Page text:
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Teaching SCA as a method

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Teaching SCA as a method

Old 17th Nov 2009, 01:03
  #61 (permalink)  
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Hi BEagle, no I don't. The point to make is that although the SCA is fixed for your groundspeed, and it should be applied for as many minutes you are miles off track, it's still a flexible technique. You can pick the bits out of it which work best for your situation. Which is what AP3456 says and how I learnt it when I was a student. It's use should be applied with common sense.

Hi BPF. I think the irony of my comment was lost a little. I posted the video to show that navigation not always a black and white science which is what is being advocated on this thread. The route was one I used to give the students when running up to their Final Handling Tests at an RAF flying training school. They had to do about 10 minutes low level navigation before all the GH stuff. The route took them from Nottingham in the UK, west to Buxton which is in the peak district, north to the TV mast at Crossland Moor and then south down Ladybower resevoir. It was a good route as it was quite tricky with airspace all around (at the mast, Manchester TMA is only 2000' above you) and some great contour flying. The test was not about the navigation as that had already been assessed on the Final Nav Test. It was more about the low level handling.

The video is turning at Crossland Moor mast and then weaving down Ladybower. The resevoir has several dams and it was the one used by 617 Sqn when they trained for the Dams raid. The video was shot by me in the front seat with another instructor flying from the back. The day was very bumpy and Chris was flying quite hard, you will notice the g meter was reading 3g in the turns and it was all I could do to hold the camera.

The nav technique being used was following a line feature, so no need to use the SCA as we were always on track - or close to it. Actually. the direct track on the map went about a mile to the East, but by following the line feature we knew we would end up on track eventually. Low level navigation is all about contour flying to give you the best protection from being seen and staying exactly on track not a major consideration. The only time you really need to be on track is on the final run in to a target.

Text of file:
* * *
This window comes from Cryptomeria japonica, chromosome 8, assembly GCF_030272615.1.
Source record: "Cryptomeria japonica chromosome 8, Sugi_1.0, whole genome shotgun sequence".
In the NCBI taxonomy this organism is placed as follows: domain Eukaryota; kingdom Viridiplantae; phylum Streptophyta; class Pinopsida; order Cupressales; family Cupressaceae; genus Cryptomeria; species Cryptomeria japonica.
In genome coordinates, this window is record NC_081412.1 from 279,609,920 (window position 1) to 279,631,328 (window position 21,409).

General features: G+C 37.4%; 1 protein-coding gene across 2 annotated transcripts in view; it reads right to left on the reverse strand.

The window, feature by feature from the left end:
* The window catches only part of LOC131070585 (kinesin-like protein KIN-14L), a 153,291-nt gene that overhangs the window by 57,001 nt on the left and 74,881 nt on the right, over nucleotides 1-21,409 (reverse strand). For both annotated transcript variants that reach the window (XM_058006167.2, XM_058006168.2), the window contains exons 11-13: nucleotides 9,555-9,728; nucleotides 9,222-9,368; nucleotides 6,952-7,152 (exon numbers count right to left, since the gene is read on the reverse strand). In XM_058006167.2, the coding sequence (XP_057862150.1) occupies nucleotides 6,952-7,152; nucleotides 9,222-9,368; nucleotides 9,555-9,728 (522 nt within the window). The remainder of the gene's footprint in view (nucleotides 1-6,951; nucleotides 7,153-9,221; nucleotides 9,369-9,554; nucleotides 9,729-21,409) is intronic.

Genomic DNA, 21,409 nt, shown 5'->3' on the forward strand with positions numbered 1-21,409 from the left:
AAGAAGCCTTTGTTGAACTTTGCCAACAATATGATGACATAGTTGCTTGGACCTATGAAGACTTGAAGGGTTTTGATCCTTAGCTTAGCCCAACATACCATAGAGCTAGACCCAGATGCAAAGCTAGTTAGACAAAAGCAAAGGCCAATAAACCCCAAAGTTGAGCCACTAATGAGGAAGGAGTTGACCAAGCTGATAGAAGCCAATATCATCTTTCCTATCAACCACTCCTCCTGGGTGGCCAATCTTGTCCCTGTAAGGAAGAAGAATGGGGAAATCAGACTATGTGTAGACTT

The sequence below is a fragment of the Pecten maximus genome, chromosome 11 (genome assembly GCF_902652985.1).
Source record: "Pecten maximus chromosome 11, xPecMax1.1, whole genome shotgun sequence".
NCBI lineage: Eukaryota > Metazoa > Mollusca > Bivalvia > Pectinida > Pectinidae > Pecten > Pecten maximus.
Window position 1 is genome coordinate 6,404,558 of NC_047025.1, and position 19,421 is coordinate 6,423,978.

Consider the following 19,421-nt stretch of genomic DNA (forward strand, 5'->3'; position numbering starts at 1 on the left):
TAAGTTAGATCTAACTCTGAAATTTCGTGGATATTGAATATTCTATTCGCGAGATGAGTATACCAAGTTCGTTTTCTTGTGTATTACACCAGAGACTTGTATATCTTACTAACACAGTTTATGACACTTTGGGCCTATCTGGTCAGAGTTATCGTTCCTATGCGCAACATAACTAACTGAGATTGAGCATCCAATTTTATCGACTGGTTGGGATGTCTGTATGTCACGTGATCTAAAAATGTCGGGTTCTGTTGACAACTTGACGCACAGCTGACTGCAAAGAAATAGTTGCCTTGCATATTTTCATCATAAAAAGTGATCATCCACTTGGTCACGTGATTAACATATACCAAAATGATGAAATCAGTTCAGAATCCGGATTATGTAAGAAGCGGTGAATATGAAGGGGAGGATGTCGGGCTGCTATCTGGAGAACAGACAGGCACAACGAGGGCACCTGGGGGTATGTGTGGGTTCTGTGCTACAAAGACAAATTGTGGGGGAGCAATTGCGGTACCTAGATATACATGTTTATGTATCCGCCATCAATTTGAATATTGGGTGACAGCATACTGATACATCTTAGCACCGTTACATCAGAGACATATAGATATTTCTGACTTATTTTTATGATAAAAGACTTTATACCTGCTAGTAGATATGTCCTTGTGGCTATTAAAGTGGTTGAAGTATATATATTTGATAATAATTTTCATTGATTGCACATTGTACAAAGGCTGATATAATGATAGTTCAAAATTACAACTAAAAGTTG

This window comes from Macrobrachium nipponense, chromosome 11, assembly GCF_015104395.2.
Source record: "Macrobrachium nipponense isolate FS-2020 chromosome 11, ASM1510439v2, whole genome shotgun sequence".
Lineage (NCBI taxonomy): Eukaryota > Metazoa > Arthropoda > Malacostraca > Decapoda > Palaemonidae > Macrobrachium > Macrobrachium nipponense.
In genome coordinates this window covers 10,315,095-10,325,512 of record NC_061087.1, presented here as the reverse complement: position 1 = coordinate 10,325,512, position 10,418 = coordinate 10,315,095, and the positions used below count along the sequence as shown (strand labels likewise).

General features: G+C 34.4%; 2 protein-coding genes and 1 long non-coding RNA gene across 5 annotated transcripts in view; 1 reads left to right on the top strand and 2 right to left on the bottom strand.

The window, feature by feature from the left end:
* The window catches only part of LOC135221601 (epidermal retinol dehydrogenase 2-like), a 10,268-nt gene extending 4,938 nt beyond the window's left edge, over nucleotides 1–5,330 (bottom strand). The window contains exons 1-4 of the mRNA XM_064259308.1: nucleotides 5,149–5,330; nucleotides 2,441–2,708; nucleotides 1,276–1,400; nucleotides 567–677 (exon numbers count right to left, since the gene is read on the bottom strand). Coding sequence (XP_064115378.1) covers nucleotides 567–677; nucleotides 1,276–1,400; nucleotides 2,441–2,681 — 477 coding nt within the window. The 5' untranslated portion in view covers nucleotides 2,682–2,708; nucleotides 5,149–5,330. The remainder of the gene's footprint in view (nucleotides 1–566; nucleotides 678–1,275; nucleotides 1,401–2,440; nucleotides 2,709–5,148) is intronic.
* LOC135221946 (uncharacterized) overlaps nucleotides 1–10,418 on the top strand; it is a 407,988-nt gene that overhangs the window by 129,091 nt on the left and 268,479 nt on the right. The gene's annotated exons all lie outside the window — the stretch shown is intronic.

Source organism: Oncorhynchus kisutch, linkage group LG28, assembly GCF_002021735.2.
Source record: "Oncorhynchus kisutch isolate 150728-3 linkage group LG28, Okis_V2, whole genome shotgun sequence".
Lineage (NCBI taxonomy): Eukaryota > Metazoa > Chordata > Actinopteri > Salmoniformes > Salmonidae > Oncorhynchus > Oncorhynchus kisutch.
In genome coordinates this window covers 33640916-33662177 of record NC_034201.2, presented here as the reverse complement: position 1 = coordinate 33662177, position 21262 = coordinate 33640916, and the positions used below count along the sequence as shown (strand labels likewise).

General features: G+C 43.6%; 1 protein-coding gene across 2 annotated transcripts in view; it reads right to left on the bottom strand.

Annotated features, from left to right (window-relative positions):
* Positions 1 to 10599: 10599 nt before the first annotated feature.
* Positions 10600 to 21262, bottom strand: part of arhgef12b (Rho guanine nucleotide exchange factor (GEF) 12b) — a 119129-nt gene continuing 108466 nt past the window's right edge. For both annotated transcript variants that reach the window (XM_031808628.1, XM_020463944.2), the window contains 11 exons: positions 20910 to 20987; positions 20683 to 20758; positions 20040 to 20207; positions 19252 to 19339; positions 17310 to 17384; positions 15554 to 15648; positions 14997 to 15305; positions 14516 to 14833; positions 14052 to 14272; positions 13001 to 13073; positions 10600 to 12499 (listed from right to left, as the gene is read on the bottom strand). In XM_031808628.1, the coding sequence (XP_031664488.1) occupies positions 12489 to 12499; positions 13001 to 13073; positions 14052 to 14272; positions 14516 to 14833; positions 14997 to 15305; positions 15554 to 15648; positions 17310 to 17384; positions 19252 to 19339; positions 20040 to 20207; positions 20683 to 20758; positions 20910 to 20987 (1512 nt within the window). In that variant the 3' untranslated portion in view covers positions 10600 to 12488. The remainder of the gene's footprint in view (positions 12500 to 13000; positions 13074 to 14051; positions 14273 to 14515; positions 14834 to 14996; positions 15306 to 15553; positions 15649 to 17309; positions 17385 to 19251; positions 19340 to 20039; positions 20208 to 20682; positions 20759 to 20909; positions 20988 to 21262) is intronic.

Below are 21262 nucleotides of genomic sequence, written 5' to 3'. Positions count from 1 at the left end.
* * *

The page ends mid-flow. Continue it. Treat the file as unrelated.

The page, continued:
Dan Winterland is offline  
Old 17th Nov 2009, 19:23
  #62 (permalink)  
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Perhaps the FIE doing your next renewal will take some time to discuss the issues.
Nope. (Insert emoticon for wincing at the thought of being so crass.)

But I would very much enjoy the privilege of doing a check for many of the posters here. First five minutes ticking boxes to satisfy CAA criteria, then the following 55 minutes enjoying watching an expert do his job well. Everybody happy.

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Old 17th Dec 2009, 14:11
  #63 (permalink)  
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And if you're interested, I've just uploaded two more You Tube clips from the same flight as the low level down Ladybower resevoir video.

YouTube - Tucano Formation.wmv

YouTube - Tucano Tailchase.wmv
Dan Winterland is offline  
Old 17th Dec 2009, 15:16
  #64 (permalink)  
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Cracking Videos Dan
I teach sca to students at ppl level primarily because i am a Fxxkwit and cant do any sort of mental maths whatsoever . I have yet to have a student (assuming his wind his correct etc etc ) ever fail to regain track and adjust accordingly using this method .
So im happy with it
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Old 19th Dec 2009, 21:47
  #65 (permalink)  
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Just read the four pages of this, and found it mildly amusing. Thanks guys

It's interesting to see two sides arguing so positively FOR "SCA" - and thus wondering why there is an argument at all!

Having said that, and understanding both sides, have to say I am with DFC on this one - all DFC is trying to say is "SCA is great - just make sure you are pointing the right way before you use it."

I also understand most won't care - but at least DFC can know that yes, it does get read.
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Old 20th Dec 2009, 23:15
  #66 (permalink)  
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all DFC is trying to say is "SCA is great - just make sure you are pointing the right way before you use it."

9 10
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